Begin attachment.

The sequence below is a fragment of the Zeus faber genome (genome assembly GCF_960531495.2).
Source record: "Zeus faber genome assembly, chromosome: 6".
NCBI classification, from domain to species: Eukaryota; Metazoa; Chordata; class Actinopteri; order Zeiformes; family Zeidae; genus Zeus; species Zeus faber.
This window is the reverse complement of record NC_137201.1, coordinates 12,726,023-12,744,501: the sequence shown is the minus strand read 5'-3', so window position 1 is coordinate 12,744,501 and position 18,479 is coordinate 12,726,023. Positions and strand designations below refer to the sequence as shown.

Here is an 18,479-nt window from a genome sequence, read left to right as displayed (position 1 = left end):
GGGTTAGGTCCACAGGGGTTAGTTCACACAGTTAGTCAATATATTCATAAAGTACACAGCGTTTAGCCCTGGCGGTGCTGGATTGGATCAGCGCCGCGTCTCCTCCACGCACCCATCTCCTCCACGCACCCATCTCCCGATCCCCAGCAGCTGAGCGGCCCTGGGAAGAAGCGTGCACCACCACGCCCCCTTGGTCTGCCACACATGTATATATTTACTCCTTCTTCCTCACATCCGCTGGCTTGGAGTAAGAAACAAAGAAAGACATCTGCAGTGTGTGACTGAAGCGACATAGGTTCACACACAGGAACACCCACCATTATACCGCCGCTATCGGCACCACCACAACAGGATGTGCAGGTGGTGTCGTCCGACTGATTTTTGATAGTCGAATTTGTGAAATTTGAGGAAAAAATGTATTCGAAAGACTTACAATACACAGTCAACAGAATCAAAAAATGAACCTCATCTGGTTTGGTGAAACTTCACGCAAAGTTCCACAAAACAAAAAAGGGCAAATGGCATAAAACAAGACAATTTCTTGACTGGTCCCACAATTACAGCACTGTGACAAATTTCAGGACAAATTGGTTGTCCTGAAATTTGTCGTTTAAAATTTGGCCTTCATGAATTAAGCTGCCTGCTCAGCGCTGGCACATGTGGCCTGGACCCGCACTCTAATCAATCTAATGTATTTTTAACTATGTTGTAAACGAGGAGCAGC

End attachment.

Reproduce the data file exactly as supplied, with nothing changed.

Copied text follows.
The sequence below is a fragment of the Zeus faber genome (genome assembly GCF_960531495.2).
Source record: "Zeus faber genome assembly, chromosome: 6".
NCBI classification, from domain to species: Eukaryota; Metazoa; Chordata; class Actinopteri; order Zeiformes; family Zeidae; genus Zeus; species Zeus faber.
This window is the reverse complement of record NC_137201.1, coordinates 12,726,023-12,744,501: the sequence shown is the minus strand read 5'-3', so window position 1 is coordinate 12,744,501 and position 18,479 is coordinate 12,726,023. Positions and strand designations below refer to the sequence as shown.

Here is an 18,479-nt window from a genome sequence, read left to right as displayed (position 1 = left end):
GGGTTAGGTCCACAGGGGTTAGTTCACACAGTTAGTCAATATATTCATAAAGTACACAGCGTTTAGCCCTGGCGGTGCTGGATTGGATCAGCGCCGCGTCTCCTCCACGCACCCATCTCCTCCACGCACCCATCTCCCGATCCCCAGCAGCTGAGCGGCCCTGGGAAGAAGCGTGCACCACCACGCCCCCTTGGTCTGCCACACATGTATATATTTACTCCTTCTTCCTCACATCCGCTGGCTTGGAGTAAGAAACAAAGAAAGACATCTGCAGTGTGTGACTGAAGCGACATAGGTTCACACACAGGAACACCCACCATTATACCGCCGCTATCGGCACCACCACAACAGGATGTGCAGGTGGTGTCGTCCGACTGATTTTTGATAGTCGAATTTGTGAAATTTGAGGAAAAAATGTATTCGAAAGACTTACAATACACAGTCAACAGAATCAAAAAATGAACCTCATCTGGTTTGGTGAAACTTCACGCAAAGTTCCACAAAACAAAAAAGGGCAAATGGCATAAAACAAGACAATTTCTTGACTGGTCCCACAATTACAGCACTGTGACAAATTTCAGGACAAATTGGTTGTCCTGAAATTTGTCGTTTAAAATTTGGCCTTCATGAATTAAGCTGCCTGCTCAGCGCTGGCACATGTGGCCTGGACCCGCACTCTAATCAATCTAATGTATTTTTAACTATGTTGTAAACGAGGAGCAGC